Article | Published:

Smart phone ophthalmoscopy: a potential replacement for the direct ophthalmoscope

Eyevolume 32pages17661771 (2018) | Download Citation

Abstract

Purpose

The purpose of this study is to evaluate a commercially available smartphone ophthalmoscope, D-EYE, as compared with the direct ophthalmoscope when used by a cohort of final-year medical students in a prospective study.

Methods

Two-hundred fundal examinations were performed on the eyes of 10 mannequins featuring 5 unique fundal images by 20 final-year medical students from Newcastle University. Each student examined the five fundal images twice, once each with a direct ophthalmoscope and D-EYE in a random order. Students recorded their findings at the optic nerve, macula, and retina in an objective questionnaire, and the findings were analysed by an observer masked to the examination technique.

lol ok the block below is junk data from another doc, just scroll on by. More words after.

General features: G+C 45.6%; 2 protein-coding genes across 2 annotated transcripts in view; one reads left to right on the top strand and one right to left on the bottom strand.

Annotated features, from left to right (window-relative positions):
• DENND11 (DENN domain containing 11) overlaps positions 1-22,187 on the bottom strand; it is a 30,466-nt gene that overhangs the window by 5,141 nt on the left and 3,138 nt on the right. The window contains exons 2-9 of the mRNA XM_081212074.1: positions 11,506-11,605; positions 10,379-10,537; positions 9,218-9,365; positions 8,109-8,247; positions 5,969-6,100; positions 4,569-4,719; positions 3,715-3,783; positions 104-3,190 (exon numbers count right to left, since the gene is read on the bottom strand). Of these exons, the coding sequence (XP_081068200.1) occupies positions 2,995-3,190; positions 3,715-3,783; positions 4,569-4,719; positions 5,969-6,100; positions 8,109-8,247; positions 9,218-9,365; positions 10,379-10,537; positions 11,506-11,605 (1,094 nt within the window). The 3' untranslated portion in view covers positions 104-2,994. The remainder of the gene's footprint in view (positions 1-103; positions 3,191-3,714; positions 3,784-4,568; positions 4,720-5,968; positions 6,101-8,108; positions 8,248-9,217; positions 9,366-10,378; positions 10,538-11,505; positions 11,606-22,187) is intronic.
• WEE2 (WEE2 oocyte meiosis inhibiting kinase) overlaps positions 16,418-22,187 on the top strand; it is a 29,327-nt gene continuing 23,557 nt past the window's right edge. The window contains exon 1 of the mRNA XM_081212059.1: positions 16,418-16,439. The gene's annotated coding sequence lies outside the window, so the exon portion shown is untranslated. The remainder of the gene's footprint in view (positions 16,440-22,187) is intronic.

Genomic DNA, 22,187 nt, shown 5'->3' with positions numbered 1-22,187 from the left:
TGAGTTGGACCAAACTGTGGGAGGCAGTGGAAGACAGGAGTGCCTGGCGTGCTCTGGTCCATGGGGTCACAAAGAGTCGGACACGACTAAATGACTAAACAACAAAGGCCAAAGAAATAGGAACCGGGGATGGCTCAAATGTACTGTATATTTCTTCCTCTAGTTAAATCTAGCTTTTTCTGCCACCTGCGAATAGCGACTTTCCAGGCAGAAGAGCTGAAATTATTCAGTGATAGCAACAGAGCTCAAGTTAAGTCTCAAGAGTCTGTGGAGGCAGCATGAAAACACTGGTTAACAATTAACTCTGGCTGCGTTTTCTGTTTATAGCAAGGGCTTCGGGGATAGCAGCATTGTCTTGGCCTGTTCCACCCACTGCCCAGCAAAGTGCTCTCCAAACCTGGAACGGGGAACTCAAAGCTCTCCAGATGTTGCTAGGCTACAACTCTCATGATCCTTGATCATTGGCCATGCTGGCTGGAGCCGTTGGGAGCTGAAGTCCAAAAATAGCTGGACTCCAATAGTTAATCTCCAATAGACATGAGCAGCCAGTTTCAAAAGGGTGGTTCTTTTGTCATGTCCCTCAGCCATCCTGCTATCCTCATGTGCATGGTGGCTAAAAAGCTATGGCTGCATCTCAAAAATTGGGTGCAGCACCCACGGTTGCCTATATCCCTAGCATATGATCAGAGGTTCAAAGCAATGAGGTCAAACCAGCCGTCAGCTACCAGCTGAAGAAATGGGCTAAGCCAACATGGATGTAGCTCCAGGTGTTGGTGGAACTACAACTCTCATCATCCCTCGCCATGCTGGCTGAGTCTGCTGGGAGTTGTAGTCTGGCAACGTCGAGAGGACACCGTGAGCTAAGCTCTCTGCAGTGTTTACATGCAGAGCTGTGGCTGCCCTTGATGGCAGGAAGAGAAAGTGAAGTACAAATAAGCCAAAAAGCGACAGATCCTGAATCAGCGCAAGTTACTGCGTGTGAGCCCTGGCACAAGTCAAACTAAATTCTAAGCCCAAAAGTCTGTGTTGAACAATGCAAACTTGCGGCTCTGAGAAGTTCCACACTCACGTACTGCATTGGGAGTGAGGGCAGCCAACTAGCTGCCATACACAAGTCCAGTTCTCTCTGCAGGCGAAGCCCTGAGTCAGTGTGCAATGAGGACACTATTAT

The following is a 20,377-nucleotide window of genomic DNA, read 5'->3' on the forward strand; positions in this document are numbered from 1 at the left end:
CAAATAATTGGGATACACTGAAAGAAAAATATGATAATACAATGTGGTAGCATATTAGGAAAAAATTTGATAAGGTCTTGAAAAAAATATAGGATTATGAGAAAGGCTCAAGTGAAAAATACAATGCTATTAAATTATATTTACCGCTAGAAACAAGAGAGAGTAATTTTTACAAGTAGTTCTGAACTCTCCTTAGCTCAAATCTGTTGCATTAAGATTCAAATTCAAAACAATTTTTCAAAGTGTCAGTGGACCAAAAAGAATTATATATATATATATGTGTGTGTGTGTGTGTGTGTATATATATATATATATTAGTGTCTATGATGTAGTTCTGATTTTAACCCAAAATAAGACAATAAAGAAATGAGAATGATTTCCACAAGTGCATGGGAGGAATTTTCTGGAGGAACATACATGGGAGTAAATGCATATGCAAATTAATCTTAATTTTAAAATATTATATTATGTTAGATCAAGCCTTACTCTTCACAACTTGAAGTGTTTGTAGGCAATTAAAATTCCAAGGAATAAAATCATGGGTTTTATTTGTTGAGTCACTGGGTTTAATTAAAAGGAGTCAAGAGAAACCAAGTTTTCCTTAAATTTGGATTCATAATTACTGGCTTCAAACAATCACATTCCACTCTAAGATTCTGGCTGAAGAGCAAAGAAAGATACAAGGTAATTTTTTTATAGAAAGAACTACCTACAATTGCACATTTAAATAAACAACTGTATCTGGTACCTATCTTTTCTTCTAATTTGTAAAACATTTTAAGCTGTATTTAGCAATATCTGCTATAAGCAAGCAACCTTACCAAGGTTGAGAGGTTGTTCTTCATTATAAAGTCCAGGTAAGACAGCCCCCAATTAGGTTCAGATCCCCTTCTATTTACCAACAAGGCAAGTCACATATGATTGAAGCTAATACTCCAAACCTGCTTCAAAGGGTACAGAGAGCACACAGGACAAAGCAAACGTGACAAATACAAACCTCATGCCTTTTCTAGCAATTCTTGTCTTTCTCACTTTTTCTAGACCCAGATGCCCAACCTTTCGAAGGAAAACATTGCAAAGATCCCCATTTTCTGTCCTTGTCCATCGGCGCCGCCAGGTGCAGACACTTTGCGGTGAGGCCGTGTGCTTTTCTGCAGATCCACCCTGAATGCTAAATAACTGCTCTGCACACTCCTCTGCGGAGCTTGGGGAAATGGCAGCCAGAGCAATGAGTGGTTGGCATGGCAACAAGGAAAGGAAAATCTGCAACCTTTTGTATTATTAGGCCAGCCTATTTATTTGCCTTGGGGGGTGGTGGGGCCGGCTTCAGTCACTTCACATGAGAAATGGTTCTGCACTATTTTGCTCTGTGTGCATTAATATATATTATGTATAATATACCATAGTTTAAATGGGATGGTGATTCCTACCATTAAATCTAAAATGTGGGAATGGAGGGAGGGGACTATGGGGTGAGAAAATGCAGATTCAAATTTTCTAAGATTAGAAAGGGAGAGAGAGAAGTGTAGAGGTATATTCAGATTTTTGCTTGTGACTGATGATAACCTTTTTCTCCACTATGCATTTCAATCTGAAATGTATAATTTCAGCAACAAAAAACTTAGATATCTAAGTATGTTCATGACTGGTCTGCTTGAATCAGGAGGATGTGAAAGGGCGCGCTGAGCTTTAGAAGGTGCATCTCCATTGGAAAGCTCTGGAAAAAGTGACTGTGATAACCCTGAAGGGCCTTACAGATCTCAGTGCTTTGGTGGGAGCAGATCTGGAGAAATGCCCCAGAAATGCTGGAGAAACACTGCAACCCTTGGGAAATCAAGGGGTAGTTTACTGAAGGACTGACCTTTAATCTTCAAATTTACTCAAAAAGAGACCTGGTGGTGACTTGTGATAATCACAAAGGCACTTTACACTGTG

Results

Students provided more accurate clinical descriptions of their findings when using D-EYE as opposed to using the direct ophthalmoscope (p < 0.05). In addition, we found that students were overall more likely to make a correct diagnosis based on their findings when using D- EYE compared with the direct ophthalmoscope.

Conclusion

Our study suggests that the use of a smartphone-based alternative to the direct ophthalmoscope may improve the accuracy and quality of fundal examinations by non-ophthalmologists.

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Author information

Affiliations

  1. Sunderland Eye Infirmary, Sunderland, UK

    • Sunil Mamtora
    •  & Maria Teresa Sandinha
  2. Sunderland Royal Hospital, Sunderland, UK

    • Amritha Ajith
  3. Newcastle University, Newcastle upon Tyne, UK

    • Anna Song
  4. Institute of Genetic Medicine, Newcastle University, Newcastle upon Tyne, UK

    • David H. W. Steel

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Conflict of interest

The authors declare that they have no conflict of interest.

Corresponding author

Correspondence to Sunil Mamtora.

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DOI

https://doi.org/10.1038/s41433-018-0177-1